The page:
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Monday, January 28, 2008

The Baltimore Consort Performs in Fort Worth

Fort Worth’s First Presbyterian Church, with its long and proud Scottish heritage and tradition was a most appropriate setting for the Baltimore Consort’s January 26th performance of Adew Dundee, Early and Traditional Music of Scotland. The six musicians of the consort provided one of this season’s most satisfying concerts. The group has made a career of exploring the more obscure nooks and crannies of the repertoire. In a program that spanned the emotional gamut from the heartbreak of lost love to the ecstasy of Catholic spirituality to some low-down, toe tapping pub tunes, the music moved and inspired the sizeable audience, making even the most staid of Presbyterians sway in their pews.

The consort’s five instrumentalists performed on at least a dozen instruments, infusing their virtuosity with an element of joy and fun that was palpable and infectious. They were augmented with a guest performer, Danielle Svonavec, whose light and effortless soprano added the perfect seasoning to a hearty soup of colorful instrumental sonorities.

In an evening that was full of delights and surprises, there were a few absolute standouts. Ms. Svonavec’s haunting and unaccompanied One yeir begins, was a tour de force of vocal virtuosity. Her effortless transport from tenor g to the upper portions of her range was to die for. Gypsen Davy, a work imported to the new world was deliciously funny. In addition, Ronn McFarlane played a number of elegantly executed solo lute pieces, and Larry Lipkis and Mindy Rosenfeld provided some delightful banter in a number of works featuring dueling flutes and crumhorns. Mark Cudek made a virtual jazz rhythm section with his cittern, and provided a bit of sixteenth century bee bop by turning his viola da gamba on its side and playing it like a bass guitar. Mary Ann Ballard deftly switched from instrument to instrument as she provided one tuneful obbligato after another on her various viols.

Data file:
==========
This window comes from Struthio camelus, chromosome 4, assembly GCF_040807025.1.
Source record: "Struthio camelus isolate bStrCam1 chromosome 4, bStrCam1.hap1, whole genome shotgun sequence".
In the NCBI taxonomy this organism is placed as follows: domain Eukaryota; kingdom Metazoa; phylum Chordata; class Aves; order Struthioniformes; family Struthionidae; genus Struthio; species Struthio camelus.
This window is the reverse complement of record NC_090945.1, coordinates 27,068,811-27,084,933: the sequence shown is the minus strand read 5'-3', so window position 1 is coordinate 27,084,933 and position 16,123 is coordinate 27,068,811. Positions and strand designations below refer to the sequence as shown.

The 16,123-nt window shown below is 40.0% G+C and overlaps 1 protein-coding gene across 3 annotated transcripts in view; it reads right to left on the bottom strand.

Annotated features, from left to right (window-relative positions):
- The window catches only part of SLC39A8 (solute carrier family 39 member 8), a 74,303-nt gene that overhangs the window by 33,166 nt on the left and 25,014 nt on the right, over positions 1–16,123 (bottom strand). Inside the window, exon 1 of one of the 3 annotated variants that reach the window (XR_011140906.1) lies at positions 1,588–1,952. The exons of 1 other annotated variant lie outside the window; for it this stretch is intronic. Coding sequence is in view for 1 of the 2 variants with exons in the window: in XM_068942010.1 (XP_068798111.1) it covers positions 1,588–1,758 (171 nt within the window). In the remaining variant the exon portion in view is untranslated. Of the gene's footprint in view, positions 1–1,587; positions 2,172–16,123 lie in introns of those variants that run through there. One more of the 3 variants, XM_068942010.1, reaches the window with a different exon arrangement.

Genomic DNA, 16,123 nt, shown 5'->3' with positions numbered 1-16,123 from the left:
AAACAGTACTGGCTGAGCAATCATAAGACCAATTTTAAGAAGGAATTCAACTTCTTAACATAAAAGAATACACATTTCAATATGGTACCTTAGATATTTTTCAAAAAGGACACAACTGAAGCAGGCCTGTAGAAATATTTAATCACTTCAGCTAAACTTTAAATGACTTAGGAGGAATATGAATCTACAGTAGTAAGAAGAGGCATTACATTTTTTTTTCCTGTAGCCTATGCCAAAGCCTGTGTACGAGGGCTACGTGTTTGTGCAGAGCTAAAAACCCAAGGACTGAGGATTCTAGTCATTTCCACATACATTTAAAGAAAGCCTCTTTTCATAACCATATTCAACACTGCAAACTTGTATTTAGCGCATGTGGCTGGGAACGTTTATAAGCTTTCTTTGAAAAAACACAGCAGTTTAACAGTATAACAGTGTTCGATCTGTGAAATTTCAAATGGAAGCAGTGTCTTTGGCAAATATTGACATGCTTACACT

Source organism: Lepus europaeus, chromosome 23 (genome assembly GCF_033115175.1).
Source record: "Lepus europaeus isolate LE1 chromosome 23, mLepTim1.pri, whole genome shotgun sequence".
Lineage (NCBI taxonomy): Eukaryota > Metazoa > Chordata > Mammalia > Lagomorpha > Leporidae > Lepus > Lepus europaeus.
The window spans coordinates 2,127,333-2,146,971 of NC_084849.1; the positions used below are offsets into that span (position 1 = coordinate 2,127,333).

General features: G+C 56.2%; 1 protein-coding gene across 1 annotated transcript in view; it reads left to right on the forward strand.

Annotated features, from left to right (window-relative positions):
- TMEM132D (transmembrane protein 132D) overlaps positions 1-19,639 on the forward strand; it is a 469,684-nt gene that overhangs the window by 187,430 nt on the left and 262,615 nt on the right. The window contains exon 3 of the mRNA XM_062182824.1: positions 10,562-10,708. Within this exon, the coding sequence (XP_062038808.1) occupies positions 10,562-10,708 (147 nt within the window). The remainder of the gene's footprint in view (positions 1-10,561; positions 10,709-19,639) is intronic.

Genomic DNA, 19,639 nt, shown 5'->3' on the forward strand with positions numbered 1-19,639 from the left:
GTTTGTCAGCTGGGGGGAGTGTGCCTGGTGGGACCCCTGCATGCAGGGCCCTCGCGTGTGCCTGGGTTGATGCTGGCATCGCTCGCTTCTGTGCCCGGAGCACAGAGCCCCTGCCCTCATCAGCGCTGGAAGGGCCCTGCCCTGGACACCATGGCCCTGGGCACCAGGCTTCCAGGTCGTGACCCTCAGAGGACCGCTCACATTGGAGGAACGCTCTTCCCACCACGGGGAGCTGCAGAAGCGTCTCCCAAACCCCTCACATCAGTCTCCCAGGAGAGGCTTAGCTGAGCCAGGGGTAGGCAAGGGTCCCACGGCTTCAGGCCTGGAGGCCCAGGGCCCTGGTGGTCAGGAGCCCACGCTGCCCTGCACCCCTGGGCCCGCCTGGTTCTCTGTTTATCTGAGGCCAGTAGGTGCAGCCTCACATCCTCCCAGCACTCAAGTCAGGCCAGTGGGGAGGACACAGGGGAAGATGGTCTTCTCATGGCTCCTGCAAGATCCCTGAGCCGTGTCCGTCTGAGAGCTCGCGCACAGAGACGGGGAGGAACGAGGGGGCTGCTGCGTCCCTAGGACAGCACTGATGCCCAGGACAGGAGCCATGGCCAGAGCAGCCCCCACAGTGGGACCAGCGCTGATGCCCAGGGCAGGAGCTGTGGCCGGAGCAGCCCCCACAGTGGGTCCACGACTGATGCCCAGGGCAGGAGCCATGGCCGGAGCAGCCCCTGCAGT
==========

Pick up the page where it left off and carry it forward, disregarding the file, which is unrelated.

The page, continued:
The ensemble was slightly and tastefully amplified, a necessary evil given the soft sounds that these early instruments produce. Couple the quiet instruments with the enormous space, the electronic enhancement was needed, but never detracted from the enjoyment of the music. If one were to criticize anything, it would be the concert series’ policy not to provide printed programs. The practice first caused the performers to have to speak at length from the stage, and while the information was really necessary, it lengthened the program by nearly fifteen minutes, and caught the performers off guard just enough to make them sound a tad under-rehearsed as they spoke. More serious though, was depriving the audience of the song texts, whose dialectical and complex poetry would have been well served by our having been able to read along.

Given however, that there was no admission charge, and that the performance was truly world class, this can only be seen as a mild flaw. In short, this was inspiring music played with peerless musicianship. Truly a delightful evening.

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